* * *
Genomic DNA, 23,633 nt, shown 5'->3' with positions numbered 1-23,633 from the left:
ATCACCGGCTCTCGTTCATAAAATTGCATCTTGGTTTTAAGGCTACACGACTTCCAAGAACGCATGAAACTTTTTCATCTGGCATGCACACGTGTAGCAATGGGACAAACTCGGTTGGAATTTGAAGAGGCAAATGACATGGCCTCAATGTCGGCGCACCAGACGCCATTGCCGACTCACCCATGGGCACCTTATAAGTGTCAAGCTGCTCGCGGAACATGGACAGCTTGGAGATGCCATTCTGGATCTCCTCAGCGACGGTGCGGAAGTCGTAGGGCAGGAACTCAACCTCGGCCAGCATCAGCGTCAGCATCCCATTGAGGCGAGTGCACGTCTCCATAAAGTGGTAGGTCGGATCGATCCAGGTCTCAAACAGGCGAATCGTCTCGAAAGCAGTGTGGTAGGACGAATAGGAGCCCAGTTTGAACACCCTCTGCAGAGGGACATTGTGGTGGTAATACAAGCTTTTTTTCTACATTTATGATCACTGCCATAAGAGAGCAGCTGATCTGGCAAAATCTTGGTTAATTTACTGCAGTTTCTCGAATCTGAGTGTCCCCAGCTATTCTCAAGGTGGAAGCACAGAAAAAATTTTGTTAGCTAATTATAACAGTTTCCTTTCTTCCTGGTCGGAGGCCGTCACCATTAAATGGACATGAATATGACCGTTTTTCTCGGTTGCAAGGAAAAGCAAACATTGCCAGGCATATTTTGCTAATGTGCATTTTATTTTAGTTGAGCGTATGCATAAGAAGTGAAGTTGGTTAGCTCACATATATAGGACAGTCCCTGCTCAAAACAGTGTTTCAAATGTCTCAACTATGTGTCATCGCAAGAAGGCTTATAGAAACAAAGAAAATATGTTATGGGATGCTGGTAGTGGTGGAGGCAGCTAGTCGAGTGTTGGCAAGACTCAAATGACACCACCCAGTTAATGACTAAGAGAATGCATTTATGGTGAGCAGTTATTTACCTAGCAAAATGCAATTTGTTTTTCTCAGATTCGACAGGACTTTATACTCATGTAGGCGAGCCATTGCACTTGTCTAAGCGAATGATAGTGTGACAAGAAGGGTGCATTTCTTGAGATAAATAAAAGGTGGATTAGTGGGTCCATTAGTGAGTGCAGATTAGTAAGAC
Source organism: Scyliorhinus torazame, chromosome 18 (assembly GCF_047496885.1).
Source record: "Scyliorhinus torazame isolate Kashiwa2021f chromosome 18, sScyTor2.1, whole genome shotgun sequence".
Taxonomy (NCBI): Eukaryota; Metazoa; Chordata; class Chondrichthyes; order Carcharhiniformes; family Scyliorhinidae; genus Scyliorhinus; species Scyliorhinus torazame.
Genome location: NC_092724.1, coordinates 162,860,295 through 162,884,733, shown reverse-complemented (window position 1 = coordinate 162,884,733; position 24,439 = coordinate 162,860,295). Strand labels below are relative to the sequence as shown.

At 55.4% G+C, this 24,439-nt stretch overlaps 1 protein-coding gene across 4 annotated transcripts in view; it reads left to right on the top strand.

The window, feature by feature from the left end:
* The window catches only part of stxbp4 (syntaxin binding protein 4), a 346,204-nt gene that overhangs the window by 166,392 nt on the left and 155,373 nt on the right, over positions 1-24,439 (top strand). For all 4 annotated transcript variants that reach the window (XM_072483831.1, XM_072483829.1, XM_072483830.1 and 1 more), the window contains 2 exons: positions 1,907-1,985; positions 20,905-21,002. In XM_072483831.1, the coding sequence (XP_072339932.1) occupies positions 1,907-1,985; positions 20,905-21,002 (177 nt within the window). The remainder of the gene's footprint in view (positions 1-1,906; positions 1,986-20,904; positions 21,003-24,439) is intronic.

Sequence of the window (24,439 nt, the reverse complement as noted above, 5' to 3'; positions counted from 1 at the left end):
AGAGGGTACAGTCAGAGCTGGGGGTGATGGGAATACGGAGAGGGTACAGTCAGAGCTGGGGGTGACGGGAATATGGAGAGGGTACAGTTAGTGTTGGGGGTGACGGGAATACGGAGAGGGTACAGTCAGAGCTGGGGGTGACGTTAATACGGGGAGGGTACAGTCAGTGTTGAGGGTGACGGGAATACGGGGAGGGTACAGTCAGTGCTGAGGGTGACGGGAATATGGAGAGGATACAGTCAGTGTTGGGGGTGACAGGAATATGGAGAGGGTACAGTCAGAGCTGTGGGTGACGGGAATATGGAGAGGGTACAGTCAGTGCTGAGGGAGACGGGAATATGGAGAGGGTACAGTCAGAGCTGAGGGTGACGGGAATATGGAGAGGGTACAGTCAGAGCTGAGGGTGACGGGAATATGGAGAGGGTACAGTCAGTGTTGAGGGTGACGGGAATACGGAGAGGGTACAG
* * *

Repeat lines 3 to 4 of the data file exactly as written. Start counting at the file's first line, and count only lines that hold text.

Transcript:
Source organism: Scyliorhinus torazame, chromosome 18 (assembly GCF_047496885.1).
Source record: "Scyliorhinus torazame isolate Kashiwa2021f chromosome 18, sScyTor2.1, whole genome shotgun sequence".